5) Issue of the moment. Lueders discussed the proposal — quickly defeated due to widespread public outcry — to severely curtail the public-records law. Seymer noted that lawmakers have not completely backed down. Lueders said a Legislative Council study committee could begin next May and recommend changes to the law by next fall. Lueders said he hopes the idea will die. Dreps and Lueders both said they don’t trust the Legislature. Bennett reported that “rank and file” lawmakers were not happy with the proposal put forth by the GOP leaders. Westerberg noted that the exemption would have applied to all levels of government across Wisconsin, not just the Legislature. Lueders suggested more news coverage using public records; Seymer suggested a “Sunshine Year” to emphasize the importance of open government issues. A. Hall thanked Lueders for his efforts to battle the changes over the 4th of July.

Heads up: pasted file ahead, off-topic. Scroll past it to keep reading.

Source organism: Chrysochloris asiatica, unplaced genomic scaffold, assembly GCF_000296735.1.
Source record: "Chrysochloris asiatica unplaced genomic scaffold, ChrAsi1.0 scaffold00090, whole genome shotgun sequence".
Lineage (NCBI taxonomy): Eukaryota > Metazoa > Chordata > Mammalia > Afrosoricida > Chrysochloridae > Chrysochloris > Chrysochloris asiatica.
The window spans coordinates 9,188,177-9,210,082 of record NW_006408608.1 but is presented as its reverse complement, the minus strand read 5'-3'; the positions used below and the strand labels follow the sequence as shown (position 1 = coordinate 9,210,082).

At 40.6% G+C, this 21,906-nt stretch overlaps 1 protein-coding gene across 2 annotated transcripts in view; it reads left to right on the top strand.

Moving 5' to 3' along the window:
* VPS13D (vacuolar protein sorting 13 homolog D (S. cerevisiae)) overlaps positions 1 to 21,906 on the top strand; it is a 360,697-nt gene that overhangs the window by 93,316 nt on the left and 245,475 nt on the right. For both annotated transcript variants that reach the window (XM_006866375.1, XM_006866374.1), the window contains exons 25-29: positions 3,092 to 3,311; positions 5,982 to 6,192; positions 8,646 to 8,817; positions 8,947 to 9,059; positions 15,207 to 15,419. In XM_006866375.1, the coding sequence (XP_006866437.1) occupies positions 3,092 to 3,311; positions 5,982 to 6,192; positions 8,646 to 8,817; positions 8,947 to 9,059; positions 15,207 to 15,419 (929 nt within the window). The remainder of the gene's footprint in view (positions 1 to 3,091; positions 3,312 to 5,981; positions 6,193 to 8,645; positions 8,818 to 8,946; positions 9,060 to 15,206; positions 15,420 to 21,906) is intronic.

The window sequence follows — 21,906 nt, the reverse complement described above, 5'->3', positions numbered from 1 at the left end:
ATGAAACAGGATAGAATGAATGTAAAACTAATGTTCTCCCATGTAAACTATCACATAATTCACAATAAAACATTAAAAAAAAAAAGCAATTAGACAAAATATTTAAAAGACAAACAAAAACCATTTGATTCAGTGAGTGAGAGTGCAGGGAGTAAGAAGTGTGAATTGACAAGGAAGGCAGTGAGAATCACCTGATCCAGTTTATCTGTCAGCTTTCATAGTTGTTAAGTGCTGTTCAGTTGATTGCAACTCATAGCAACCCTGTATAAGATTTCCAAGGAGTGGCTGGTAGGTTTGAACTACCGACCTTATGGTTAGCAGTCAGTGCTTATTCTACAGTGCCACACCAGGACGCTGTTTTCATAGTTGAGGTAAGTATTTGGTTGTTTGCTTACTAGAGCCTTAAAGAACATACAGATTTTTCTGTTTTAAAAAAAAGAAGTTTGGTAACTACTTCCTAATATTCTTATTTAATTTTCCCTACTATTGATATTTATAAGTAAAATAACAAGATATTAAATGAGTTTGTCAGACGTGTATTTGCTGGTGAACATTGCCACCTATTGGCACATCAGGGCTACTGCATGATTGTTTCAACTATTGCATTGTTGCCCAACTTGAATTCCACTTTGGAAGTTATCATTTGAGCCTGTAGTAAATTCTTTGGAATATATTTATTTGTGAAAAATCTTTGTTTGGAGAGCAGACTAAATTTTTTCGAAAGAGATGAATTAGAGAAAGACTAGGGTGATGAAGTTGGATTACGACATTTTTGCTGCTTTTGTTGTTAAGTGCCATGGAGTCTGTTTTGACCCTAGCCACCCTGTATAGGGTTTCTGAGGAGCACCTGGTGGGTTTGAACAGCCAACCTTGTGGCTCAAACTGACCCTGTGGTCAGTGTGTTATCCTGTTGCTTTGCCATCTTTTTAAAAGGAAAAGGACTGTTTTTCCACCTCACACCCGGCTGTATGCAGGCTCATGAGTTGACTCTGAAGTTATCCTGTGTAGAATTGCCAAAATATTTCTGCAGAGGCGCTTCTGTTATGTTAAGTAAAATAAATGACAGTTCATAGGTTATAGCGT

6) Other legislative news. Lueders reported on additional proposals that were dropped, including exempting WEDC records and UW research from public access and changing WCCA. He noted that UW did get an exemption from releasing names of job finalists.